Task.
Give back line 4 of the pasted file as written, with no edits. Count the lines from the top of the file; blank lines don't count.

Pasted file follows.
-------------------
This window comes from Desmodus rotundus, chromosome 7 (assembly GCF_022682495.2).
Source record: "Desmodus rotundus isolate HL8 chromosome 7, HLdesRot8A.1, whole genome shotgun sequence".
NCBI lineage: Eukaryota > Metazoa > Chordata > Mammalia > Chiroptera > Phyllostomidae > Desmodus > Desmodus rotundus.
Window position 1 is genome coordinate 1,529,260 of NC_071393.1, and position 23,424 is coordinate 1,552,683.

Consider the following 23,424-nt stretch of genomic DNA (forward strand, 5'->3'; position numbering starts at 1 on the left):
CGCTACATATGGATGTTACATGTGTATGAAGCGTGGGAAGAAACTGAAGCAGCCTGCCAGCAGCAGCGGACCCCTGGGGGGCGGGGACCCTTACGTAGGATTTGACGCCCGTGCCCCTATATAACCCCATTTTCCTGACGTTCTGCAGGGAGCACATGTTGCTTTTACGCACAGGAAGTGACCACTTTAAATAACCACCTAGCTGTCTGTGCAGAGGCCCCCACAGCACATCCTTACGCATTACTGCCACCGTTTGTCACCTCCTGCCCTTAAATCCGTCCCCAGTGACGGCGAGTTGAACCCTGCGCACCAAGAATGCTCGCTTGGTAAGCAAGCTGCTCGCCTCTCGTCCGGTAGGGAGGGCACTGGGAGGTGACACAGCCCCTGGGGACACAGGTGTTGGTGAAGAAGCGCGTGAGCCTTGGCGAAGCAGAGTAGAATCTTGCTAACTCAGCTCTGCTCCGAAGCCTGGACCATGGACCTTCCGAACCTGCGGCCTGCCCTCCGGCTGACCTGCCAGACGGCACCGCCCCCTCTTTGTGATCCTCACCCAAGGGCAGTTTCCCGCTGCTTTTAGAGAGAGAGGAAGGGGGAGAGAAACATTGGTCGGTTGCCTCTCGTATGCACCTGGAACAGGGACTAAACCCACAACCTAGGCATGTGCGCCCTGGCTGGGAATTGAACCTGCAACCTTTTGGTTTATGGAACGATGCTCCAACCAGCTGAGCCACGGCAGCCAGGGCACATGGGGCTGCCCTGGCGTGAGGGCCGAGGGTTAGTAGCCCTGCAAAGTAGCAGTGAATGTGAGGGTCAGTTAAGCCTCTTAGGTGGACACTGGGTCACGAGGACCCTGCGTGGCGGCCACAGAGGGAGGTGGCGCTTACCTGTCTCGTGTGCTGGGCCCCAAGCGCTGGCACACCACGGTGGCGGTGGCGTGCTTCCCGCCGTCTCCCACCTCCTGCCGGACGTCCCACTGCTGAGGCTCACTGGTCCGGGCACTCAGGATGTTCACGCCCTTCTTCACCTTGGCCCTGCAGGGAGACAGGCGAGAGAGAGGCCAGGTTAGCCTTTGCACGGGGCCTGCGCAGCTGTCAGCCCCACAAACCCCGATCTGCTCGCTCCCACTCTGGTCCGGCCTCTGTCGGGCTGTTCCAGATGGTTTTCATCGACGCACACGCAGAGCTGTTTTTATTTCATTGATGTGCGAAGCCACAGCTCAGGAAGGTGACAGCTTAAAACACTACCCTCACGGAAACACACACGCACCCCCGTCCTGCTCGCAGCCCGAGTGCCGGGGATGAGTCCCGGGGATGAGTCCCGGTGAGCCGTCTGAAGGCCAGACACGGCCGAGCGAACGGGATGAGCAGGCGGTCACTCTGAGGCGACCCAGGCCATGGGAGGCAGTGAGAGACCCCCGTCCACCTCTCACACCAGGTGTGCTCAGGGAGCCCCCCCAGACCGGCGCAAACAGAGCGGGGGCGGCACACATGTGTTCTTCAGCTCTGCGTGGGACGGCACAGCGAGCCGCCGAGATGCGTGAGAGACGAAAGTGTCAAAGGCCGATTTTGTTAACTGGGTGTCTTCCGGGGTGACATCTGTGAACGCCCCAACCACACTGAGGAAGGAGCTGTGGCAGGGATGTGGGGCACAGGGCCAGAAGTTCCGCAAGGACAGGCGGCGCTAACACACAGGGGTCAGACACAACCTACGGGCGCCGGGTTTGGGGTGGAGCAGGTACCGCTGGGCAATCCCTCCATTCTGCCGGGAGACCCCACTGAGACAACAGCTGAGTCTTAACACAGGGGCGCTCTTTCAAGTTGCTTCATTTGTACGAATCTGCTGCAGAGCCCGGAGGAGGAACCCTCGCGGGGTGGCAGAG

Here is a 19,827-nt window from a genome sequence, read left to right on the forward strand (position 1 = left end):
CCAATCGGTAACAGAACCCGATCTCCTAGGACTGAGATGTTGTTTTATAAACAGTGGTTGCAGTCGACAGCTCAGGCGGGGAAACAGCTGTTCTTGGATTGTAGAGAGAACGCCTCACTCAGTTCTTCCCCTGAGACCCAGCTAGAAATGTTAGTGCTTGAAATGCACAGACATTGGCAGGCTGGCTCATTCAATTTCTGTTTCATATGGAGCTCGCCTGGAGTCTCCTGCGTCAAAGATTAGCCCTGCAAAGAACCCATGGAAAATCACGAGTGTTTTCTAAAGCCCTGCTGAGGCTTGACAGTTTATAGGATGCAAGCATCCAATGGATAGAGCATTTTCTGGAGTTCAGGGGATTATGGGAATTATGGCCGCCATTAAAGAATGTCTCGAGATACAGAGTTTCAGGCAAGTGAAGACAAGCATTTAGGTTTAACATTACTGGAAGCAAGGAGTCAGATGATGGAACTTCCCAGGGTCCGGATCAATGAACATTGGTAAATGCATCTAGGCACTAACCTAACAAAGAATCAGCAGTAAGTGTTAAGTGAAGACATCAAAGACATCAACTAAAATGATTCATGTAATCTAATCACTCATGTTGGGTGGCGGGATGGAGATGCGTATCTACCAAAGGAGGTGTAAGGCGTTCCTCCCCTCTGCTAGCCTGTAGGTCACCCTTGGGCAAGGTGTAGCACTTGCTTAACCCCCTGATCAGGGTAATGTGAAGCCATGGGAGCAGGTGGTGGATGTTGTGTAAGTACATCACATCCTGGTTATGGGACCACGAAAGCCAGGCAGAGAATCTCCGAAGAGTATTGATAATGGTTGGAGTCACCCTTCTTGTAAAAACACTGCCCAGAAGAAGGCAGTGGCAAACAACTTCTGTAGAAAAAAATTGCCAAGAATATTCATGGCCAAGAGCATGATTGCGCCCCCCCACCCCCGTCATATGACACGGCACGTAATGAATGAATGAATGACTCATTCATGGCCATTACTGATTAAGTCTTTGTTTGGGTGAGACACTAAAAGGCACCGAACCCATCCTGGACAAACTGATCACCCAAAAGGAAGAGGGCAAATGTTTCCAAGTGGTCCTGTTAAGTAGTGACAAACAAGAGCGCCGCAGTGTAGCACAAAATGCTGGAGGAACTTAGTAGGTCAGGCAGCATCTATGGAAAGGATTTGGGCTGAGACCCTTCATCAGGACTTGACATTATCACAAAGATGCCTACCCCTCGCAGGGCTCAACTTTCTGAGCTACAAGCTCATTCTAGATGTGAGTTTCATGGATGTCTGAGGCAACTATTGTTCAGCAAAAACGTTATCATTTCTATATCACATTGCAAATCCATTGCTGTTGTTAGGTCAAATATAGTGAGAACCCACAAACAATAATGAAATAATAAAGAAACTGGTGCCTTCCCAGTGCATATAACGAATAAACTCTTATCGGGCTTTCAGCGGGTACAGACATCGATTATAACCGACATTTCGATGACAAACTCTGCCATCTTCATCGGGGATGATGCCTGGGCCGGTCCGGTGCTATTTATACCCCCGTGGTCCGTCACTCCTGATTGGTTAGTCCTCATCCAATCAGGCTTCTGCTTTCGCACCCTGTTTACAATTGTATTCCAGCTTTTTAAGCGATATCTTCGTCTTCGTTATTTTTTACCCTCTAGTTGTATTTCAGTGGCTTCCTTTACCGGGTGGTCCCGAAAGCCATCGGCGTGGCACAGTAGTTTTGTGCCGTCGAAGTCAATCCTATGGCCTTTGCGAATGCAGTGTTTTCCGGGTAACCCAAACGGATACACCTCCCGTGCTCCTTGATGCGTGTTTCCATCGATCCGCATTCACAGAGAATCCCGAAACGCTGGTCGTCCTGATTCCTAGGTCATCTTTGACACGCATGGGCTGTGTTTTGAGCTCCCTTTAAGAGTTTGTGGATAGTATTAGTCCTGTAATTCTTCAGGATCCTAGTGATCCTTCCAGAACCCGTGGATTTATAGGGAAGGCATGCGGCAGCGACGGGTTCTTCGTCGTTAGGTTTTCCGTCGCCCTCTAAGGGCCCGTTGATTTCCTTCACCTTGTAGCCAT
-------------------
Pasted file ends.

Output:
Window position 1 is genome coordinate 1,529,260 of NC_071393.1, and position 23,424 is coordinate 1,552,683.